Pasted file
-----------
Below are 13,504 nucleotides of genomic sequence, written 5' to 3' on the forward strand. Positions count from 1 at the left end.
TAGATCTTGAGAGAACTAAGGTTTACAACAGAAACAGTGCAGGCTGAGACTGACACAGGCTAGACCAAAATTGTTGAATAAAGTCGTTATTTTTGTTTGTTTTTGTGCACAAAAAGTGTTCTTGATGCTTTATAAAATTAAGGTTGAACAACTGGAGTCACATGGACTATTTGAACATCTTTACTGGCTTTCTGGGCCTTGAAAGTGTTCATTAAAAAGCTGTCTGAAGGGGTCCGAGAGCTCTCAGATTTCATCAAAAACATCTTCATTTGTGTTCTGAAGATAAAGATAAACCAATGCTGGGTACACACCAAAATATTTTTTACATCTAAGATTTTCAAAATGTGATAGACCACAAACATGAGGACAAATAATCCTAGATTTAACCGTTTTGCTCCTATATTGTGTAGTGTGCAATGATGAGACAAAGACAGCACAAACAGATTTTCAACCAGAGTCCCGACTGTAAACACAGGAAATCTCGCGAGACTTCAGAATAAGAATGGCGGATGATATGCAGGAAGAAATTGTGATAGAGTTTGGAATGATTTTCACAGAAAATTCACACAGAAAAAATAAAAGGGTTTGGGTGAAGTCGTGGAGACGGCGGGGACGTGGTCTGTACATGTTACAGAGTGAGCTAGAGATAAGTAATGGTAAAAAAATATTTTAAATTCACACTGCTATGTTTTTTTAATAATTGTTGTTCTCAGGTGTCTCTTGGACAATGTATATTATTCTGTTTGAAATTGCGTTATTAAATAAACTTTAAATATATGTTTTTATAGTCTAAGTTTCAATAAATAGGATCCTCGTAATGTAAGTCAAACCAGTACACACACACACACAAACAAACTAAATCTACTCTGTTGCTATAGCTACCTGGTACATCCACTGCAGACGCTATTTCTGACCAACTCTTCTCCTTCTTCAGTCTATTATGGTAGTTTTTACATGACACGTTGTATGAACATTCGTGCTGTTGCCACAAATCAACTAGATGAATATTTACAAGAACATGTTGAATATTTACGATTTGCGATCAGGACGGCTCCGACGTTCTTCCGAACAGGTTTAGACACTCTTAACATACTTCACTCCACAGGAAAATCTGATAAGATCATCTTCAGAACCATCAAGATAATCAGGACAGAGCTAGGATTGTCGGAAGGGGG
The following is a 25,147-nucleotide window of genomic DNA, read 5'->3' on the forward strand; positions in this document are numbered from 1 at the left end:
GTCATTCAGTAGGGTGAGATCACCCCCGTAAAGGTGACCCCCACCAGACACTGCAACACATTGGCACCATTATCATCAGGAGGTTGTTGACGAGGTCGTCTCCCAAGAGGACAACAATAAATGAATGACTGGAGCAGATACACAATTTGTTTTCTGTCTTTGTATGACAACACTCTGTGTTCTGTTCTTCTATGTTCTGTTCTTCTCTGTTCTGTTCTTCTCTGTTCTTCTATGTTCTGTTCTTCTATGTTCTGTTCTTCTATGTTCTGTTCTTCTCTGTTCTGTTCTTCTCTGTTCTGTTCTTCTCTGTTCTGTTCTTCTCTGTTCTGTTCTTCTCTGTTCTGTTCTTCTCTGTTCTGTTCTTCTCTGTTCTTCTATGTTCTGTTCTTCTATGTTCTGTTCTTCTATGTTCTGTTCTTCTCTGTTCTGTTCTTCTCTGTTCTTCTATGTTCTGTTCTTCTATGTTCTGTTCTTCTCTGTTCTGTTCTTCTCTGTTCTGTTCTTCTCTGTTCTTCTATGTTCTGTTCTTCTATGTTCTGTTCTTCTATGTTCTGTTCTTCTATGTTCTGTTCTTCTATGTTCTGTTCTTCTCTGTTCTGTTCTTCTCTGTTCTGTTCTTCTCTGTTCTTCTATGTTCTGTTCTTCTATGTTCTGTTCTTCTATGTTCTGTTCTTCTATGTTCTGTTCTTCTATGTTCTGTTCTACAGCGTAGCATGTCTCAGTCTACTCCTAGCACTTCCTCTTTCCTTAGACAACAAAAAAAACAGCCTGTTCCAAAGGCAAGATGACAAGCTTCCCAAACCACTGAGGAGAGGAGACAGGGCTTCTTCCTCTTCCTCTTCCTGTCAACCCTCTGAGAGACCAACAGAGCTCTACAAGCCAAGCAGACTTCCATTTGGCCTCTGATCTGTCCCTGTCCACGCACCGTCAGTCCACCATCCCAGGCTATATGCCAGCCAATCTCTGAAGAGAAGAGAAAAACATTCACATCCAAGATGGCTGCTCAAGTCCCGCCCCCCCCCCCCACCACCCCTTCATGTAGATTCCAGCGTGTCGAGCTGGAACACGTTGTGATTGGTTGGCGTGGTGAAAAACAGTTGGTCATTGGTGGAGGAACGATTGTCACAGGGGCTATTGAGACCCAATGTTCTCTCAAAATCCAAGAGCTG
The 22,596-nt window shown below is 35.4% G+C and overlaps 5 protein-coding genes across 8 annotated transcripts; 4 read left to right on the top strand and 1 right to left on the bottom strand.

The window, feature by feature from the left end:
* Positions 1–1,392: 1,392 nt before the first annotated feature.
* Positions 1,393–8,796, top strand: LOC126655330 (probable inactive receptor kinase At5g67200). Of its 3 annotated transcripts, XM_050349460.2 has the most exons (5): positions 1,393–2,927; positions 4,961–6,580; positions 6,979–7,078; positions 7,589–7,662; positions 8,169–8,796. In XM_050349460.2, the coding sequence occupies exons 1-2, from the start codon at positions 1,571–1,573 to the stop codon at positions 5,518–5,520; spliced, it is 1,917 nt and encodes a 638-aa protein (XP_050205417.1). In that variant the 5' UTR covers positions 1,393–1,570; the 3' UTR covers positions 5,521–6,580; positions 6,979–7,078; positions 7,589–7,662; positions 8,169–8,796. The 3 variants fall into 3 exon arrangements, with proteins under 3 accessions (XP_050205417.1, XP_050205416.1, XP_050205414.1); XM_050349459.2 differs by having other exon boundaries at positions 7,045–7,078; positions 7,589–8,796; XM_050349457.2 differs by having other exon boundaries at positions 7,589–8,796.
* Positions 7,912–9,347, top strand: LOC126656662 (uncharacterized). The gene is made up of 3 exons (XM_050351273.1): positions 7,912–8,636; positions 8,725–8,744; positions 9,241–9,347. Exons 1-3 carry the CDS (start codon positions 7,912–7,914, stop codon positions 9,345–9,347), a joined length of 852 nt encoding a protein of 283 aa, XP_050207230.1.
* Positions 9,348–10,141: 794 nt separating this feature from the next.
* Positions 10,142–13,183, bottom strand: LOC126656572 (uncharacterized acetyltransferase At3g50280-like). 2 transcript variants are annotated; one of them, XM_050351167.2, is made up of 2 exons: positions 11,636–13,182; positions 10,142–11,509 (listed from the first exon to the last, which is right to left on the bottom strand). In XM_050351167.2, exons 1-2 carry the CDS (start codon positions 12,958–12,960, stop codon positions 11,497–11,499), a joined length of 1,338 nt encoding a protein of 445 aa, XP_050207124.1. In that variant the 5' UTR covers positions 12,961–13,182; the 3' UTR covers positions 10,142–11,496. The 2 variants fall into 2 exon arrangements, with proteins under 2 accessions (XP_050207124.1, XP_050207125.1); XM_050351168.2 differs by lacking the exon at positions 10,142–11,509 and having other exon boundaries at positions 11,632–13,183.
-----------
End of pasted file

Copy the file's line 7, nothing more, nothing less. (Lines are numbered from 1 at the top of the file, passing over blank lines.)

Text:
* Positions 1–1,392: 1,392 nt before the first annotated feature.